Chickens often tend to overeat. It isn’t necessarily a bad idea because they are constantly on the move and frequently run and explore all around the yard. In doing so, they are exercising every day as they are traveling throughout the place.

Still, it is not wise for them to build such uncontrolled eating habits. Every chicken that is obese poses a risk of hatching low-quality eggs. You wouldn’t want that, am I right? To prevent that from happening, try offering them some berries.

Blackberries mainly provide them with dietary fiber that helps them reduce cholesterol levels. And not only that, it provides healthy gut bacteria, controls blood sugar levels, and promotes healthy bowel movement.


Sugar4.89 g
Fiber2 g
Fat 0.3 g
Protein0.67 g
*nutritional value per 100 grams of strawberries

With a lifestyle fully equipped with the daily sun, fresh air, and grass all around the place, chickens are sure to live a carefree life. Alongside providing them with their regular diet, chicks will undeniably have all the requirements to be happy.

Unfortunately, accidents sometimes happen. Eating any food that has traces of bacteria will potentially harm the general health of chickens. To ensure that that doesn’t happen, consider offering them some berries from time to time.

Strawberries, in particular, are high in Vitamins A, C, and B9. These vitamins aid in repairing and maintaining a proper immune system. That berry also contains small quantities of quercetin which is an anti-inflammatory agent. It is also rich in antioxidants.


Sugars9.96 g
Fiber2.4 g
Fat0.33 g
Protein0.74 g
*nutritional values per 100 grams of blueberries

Berries have fewer calories compared to other types of fruits. Even though that’s the case, that doesn’t stop them from being incredibly nutritious. They represent a great source of Vitamin C, K, and manganese, which all aid in protecting against heart diseases, improving balance, coordination, and memory.

Interestingly, chickens often suffer from having bad arteries. Cardiovascular diseases are mainly occurring when dealing with unhealthy arteries. Any damage to blood pressure or clotting can be fatal to the arteries and chickens’ hearts in general.

A healthy solution to this problem can be to offer chickens some blueberries alongside their regular diet. This treat can be beneficial in maintaining the well-being of their arteries. Just remember not to provide them with more than one or two berries at a time.


Sugars12.8 g
Fiber2.1 g
Fat0.2 g
Protein1.1 g
*nutritional value pre 100 grams of sweet and raw cherries

As you can see, with a whopping 12.8 grams of sugar, cherries are one of the sweetest berry-type fruit out there. Coincidentally, it happens to grow on trees, so you can feel comfortable as to can chickens pick up some cherries on their own.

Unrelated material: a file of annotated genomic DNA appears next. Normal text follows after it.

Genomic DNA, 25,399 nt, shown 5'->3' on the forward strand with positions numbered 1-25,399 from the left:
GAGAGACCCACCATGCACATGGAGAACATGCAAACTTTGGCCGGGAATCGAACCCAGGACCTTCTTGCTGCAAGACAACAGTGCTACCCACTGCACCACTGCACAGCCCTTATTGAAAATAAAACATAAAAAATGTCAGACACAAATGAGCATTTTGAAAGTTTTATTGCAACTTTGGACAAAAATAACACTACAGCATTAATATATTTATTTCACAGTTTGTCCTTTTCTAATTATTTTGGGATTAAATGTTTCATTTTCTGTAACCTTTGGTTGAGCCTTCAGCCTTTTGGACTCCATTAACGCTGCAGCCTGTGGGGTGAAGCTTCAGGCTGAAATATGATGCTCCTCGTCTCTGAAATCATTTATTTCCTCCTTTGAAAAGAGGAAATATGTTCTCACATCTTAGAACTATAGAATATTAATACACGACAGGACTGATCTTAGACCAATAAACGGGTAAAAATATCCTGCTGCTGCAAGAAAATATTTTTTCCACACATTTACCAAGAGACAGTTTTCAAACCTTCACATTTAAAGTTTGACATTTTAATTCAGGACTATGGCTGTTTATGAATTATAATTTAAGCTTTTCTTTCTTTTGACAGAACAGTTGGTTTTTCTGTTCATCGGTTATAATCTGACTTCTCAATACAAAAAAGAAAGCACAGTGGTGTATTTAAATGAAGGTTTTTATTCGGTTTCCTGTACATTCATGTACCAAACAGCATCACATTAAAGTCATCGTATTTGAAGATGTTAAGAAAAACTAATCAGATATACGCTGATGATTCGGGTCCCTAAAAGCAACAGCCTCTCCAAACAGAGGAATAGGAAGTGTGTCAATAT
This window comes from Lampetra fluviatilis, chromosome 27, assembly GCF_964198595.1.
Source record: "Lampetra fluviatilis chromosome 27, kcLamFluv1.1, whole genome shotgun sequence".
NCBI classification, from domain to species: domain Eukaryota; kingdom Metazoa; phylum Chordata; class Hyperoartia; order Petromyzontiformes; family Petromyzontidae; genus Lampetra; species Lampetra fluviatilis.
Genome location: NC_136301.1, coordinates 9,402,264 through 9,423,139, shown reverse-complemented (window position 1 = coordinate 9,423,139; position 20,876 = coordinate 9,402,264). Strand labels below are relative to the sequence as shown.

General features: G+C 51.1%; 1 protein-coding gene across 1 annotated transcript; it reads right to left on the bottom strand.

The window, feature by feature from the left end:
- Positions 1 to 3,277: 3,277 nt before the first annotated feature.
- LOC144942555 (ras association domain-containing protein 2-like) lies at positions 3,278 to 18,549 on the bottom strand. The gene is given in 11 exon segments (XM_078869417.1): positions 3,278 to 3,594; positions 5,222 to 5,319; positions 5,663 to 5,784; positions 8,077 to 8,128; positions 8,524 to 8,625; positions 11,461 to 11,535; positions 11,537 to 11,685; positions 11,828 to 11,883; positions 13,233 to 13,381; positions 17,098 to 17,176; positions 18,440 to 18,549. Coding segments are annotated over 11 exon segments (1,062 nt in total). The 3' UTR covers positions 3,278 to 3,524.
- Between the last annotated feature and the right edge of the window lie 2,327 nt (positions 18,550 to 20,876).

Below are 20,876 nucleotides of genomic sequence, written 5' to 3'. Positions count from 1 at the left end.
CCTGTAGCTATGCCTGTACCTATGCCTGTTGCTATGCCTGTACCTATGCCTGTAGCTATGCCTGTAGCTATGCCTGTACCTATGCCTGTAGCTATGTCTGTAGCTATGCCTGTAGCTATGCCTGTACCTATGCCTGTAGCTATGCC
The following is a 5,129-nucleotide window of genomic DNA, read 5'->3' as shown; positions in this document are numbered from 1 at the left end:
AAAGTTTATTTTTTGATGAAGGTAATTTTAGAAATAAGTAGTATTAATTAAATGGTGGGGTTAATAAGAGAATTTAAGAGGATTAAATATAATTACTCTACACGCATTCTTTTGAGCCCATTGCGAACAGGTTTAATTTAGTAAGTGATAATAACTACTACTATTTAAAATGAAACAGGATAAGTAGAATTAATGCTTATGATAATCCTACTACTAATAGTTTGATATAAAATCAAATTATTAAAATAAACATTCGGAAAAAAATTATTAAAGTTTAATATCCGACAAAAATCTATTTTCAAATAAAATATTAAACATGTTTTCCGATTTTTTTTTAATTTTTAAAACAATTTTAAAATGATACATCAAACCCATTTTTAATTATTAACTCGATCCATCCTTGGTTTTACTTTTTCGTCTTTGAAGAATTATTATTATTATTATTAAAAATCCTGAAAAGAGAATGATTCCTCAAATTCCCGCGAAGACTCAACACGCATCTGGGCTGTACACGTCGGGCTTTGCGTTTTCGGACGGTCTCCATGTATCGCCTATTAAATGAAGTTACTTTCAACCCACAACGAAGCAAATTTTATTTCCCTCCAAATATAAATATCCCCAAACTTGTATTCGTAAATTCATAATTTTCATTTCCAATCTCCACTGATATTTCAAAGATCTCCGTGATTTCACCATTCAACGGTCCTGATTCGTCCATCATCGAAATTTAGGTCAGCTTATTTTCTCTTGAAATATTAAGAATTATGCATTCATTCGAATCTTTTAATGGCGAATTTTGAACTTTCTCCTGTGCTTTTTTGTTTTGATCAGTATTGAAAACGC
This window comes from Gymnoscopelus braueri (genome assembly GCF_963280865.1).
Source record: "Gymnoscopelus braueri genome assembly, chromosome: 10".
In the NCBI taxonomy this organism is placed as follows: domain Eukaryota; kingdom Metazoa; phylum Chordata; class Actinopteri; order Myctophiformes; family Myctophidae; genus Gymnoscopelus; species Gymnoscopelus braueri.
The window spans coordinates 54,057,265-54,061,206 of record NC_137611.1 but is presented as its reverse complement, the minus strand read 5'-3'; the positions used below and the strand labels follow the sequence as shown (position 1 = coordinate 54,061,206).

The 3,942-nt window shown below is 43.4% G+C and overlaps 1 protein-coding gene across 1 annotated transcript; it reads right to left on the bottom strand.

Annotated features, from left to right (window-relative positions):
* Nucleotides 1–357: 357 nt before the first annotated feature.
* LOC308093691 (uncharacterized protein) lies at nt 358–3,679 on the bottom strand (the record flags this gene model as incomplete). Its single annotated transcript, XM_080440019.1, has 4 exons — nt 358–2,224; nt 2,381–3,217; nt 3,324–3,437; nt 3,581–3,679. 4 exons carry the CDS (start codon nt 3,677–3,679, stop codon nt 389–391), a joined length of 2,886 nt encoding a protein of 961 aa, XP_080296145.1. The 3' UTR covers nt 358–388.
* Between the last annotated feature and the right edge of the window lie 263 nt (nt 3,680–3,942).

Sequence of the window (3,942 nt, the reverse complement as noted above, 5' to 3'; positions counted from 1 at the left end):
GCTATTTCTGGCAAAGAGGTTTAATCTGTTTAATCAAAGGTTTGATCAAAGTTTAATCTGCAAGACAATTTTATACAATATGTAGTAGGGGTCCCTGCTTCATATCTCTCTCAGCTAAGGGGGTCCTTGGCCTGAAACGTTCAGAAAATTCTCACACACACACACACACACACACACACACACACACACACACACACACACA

I would still like to advise you to build a tall fence around those trees because cherries occasionally fall from them. That makes them then easily accessible to chicks as they only need to pick them up from the ground.

Apart from that, cherries are still a phenomenal snack for your chickens. With its numerous vitamins and minerals, it will positively aid chickens’ health. 

If you have lots of chicks, I would like to recommend a fun idea. Gather them in a small area and toss them berries in different locations. Enjoy as they run for their money just so that they can have a taste of one of these delightful treats.

Never forget to keep it at a bare minimum; all of these berries are high in sugar, and that can if eaten regularly, prove harmful to their long-term health. Be considerate and offer them some only once in a while!

Can Chickens Eat Berries? – To Sum Up

I’m positive that there aren’t any concerns left as to can chickens eat berries. A phenomenal treat that is fully equipped with positive nutrients that will aid your chickens’ diet. Be it cherries, blackberries, strawberries, or blueberries; you won’t make any mistake in offering them some.

Just remember to wash them thoroughly and keep an eye on the ones that aren’t so fresh. Growing them in your garden is an exclusive opportunity to know the exact origin of the berries. People often spray them with various toxins to prevent bugs from eating them.

I highly recommend building some sort of a tall fence to prevent chickens from eating your berries all the time. All of them have high sugar levels, which can cause intestinal problems if consumed more than they should.

Keep the pieces small and offer them once or twice per week. They will greatly appreciate your offerings, and they will provide you with some beautiful eggs in return!